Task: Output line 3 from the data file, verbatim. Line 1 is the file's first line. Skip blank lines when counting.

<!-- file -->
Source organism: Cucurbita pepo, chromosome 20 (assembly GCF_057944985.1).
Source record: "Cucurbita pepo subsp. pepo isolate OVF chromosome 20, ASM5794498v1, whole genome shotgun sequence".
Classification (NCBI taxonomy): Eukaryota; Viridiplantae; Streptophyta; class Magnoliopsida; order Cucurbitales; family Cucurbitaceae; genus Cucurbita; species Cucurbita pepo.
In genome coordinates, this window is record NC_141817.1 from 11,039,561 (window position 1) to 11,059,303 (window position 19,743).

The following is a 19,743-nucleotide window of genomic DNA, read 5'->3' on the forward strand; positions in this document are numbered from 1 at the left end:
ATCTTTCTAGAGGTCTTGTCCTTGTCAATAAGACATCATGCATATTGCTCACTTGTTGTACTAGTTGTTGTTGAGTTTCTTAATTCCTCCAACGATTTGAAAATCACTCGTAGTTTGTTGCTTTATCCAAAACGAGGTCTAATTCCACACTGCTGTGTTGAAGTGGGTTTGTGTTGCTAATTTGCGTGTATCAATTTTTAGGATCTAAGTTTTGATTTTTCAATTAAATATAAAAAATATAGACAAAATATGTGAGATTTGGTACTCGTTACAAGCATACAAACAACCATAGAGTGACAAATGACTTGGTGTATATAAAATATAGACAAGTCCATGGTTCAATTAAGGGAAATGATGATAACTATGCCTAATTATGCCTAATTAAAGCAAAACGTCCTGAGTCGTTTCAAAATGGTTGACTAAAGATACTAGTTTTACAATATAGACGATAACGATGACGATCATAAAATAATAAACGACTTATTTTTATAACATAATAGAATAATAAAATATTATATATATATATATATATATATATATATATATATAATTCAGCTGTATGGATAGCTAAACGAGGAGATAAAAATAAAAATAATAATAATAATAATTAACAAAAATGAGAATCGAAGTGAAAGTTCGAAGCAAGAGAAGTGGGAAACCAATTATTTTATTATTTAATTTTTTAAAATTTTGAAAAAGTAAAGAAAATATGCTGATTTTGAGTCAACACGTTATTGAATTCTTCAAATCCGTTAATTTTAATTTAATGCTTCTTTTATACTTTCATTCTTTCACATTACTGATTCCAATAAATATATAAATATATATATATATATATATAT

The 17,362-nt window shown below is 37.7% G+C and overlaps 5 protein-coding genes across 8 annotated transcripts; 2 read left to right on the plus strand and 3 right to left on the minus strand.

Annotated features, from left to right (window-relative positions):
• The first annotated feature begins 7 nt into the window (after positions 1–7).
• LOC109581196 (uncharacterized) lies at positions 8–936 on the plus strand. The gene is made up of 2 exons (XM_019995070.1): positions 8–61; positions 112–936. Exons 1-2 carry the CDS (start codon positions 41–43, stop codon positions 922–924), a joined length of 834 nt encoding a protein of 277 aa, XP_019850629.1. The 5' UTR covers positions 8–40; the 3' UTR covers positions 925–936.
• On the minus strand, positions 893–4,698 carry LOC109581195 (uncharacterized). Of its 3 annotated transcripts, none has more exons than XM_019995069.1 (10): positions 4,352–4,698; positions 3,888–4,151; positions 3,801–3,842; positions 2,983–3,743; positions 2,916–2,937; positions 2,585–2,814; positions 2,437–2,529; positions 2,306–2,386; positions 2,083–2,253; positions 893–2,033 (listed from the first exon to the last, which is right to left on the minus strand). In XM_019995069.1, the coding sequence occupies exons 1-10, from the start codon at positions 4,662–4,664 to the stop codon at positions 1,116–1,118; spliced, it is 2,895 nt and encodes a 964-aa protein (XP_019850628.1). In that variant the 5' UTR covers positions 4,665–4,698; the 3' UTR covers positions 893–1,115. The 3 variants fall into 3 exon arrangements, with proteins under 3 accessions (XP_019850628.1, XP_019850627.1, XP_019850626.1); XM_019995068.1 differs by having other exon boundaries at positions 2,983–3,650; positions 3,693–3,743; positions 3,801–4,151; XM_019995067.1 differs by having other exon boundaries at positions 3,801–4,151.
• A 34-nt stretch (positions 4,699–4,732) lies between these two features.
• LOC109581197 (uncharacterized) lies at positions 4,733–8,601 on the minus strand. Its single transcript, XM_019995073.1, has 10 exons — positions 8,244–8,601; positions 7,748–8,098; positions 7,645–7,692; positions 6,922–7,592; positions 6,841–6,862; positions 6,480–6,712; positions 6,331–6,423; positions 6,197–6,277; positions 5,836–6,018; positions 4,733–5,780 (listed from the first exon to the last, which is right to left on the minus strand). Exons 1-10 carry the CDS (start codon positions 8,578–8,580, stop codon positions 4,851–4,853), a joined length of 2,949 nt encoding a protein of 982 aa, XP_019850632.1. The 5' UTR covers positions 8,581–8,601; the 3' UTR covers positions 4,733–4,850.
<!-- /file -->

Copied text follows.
Classification (NCBI taxonomy): Eukaryota; Viridiplantae; Streptophyta; class Magnoliopsida; order Cucurbitales; family Cucurbitaceae; genus Cucurbita; species Cucurbita pepo.